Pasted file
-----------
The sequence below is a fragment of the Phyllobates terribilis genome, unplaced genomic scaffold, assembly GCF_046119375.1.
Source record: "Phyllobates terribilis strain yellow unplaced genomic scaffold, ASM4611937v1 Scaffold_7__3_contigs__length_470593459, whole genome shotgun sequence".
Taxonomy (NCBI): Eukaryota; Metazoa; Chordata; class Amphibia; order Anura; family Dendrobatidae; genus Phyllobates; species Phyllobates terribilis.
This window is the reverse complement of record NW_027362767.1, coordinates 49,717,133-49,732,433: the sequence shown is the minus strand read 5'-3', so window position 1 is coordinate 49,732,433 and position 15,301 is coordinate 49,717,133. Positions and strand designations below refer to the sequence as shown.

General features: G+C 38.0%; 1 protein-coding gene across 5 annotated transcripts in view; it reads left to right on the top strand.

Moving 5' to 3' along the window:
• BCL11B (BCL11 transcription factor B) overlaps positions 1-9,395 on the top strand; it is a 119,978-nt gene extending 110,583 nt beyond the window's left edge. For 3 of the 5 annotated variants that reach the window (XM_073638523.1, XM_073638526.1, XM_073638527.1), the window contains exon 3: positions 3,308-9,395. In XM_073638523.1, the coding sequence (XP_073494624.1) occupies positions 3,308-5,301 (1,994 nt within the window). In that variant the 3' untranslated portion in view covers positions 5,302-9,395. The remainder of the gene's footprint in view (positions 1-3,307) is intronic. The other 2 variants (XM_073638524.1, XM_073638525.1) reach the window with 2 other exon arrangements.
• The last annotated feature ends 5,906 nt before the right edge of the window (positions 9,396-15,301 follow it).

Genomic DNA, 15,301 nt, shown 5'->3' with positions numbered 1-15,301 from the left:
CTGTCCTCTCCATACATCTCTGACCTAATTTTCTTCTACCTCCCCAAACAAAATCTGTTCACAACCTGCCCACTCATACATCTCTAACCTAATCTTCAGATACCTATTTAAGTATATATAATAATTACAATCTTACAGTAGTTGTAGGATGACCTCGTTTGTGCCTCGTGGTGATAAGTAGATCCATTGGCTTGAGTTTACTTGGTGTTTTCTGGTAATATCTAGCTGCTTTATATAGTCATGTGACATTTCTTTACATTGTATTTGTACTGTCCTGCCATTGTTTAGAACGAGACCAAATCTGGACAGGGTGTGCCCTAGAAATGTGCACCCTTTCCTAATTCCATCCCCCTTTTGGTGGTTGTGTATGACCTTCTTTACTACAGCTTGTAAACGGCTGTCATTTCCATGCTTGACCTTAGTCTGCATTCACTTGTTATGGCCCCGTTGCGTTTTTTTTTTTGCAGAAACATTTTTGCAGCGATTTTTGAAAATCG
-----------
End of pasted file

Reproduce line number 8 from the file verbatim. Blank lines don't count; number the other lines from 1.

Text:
• The last annotated feature ends 5,906 nt before the right edge of the window (positions 9,396-15,301 follow it).